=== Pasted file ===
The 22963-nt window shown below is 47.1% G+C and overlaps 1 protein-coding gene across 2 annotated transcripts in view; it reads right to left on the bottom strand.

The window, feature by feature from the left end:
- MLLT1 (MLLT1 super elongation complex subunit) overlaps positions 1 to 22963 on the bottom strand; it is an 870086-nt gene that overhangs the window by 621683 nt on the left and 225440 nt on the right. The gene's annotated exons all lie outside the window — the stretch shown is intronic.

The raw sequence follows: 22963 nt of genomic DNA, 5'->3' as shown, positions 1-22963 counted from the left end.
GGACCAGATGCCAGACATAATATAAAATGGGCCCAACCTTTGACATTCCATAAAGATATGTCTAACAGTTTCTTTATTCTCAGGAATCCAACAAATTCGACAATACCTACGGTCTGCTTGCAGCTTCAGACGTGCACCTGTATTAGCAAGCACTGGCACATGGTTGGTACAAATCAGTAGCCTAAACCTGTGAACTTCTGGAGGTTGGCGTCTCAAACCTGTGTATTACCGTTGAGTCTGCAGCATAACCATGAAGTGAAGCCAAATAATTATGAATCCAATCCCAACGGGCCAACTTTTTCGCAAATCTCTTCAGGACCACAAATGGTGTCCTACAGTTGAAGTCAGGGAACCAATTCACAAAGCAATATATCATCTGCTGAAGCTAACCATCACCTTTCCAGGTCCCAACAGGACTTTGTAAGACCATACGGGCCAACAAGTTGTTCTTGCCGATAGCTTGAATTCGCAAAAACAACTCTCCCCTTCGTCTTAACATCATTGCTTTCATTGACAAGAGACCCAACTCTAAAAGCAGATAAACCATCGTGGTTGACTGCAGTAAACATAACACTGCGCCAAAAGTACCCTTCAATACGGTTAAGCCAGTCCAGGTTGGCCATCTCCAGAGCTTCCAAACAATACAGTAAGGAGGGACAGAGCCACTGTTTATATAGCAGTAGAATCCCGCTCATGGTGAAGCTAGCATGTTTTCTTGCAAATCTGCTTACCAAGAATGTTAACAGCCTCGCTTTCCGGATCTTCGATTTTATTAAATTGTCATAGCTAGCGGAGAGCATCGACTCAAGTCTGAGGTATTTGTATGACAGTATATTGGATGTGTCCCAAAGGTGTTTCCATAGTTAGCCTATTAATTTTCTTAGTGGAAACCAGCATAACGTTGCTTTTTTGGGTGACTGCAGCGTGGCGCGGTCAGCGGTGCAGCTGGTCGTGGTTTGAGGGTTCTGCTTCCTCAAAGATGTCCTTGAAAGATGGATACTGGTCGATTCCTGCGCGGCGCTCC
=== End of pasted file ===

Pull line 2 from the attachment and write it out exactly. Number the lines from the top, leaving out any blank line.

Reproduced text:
The window, feature by feature from the left end: